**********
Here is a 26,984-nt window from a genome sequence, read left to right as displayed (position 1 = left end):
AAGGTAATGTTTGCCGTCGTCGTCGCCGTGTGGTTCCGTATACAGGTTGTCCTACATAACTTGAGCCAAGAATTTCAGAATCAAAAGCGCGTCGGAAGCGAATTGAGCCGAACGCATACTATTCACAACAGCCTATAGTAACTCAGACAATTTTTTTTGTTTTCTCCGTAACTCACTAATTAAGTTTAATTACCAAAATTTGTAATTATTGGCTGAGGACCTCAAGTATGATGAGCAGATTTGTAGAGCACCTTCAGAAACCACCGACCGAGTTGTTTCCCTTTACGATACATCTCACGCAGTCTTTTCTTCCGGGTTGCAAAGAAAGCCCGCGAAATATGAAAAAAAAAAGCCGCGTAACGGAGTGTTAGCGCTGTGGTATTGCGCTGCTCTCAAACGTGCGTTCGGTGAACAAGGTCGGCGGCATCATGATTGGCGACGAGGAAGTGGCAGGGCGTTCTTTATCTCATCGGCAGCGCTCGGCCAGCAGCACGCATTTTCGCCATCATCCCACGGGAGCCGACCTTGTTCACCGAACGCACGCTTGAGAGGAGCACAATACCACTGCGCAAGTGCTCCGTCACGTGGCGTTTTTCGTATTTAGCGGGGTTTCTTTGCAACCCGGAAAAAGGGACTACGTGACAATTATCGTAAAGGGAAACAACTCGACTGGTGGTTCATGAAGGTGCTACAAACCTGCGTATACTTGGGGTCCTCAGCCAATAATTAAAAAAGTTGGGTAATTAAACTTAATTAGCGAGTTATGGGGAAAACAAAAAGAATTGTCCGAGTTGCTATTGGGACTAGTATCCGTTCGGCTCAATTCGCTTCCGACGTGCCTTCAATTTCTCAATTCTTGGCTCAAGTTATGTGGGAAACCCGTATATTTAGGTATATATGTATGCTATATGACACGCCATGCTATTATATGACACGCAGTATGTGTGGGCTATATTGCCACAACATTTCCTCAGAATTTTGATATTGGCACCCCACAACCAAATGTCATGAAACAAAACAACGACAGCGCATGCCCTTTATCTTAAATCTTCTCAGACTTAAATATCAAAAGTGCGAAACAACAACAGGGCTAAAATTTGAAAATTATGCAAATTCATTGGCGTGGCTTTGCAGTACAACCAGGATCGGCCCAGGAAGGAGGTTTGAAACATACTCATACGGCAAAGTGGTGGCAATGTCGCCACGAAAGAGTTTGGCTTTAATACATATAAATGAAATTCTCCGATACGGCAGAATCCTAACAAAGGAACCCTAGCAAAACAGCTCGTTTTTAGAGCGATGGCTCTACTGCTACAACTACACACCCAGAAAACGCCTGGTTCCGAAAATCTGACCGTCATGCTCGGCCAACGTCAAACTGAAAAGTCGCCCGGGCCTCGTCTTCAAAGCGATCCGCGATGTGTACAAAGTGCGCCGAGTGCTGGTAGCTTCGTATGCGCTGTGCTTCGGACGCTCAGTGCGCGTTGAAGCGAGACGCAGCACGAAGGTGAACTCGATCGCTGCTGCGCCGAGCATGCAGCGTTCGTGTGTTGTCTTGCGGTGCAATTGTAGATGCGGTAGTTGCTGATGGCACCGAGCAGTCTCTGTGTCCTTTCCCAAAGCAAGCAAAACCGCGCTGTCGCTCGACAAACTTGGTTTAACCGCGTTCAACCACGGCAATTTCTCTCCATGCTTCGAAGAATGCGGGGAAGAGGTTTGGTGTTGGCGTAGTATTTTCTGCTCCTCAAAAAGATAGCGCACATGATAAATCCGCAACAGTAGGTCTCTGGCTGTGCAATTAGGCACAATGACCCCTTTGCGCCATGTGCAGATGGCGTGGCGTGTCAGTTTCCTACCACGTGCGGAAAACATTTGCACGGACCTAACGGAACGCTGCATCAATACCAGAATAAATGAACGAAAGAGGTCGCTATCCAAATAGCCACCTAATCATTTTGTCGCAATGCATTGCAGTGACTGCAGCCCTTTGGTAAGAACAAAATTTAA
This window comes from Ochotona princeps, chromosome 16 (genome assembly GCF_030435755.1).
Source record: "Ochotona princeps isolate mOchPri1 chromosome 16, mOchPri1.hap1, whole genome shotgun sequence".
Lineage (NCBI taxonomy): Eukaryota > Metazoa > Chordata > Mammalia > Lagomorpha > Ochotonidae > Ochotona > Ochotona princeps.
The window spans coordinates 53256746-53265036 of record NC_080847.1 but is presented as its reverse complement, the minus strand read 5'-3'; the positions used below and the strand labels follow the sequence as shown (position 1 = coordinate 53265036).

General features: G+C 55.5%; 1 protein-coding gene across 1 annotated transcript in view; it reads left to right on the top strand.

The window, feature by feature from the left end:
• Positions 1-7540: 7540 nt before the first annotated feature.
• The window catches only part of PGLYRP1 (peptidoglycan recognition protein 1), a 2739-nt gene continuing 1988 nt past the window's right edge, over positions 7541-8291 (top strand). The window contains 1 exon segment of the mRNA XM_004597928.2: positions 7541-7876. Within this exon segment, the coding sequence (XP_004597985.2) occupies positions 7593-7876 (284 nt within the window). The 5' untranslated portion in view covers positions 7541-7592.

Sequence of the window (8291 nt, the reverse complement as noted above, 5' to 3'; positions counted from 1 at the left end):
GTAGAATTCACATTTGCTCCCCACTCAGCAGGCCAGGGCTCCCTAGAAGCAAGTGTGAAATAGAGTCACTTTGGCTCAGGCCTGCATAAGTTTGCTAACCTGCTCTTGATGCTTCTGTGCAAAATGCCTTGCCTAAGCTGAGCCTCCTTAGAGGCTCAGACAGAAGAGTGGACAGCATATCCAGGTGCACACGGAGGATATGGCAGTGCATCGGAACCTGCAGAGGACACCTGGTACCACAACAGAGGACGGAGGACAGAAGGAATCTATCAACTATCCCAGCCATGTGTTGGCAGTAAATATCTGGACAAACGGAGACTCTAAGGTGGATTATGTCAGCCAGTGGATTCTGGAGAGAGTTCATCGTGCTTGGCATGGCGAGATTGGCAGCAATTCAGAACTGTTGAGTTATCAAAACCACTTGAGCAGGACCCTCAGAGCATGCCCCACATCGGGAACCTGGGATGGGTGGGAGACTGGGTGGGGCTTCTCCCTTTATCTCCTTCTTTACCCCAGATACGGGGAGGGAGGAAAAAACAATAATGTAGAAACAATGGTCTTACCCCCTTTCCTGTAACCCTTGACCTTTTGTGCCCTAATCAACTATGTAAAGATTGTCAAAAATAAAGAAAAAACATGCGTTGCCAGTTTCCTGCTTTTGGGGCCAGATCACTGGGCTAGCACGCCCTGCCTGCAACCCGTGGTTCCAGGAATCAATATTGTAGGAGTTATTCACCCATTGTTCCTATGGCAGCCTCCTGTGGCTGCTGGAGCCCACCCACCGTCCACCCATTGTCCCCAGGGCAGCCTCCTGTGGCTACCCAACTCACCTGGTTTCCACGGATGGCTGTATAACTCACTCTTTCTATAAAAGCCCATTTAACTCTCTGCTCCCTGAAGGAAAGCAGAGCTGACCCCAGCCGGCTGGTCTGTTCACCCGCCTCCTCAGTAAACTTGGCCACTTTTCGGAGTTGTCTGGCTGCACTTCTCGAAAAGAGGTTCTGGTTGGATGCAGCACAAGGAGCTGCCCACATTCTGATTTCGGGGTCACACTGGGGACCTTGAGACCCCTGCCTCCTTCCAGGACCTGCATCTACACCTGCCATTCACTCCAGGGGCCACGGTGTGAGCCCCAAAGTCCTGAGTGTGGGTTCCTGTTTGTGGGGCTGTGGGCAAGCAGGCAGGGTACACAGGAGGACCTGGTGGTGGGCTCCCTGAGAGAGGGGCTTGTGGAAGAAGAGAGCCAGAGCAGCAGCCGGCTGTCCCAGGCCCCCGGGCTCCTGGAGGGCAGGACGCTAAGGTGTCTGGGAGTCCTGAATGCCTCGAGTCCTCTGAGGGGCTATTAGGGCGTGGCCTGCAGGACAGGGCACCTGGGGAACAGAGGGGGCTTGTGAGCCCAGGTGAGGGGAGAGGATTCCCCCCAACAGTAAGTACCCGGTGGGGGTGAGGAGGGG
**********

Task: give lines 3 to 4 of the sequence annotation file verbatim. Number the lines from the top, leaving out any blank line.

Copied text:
This window comes from Ochotona princeps, chromosome 16 (genome assembly GCF_030435755.1).
Source record: "Ochotona princeps isolate mOchPri1 chromosome 16, mOchPri1.hap1, whole genome shotgun sequence".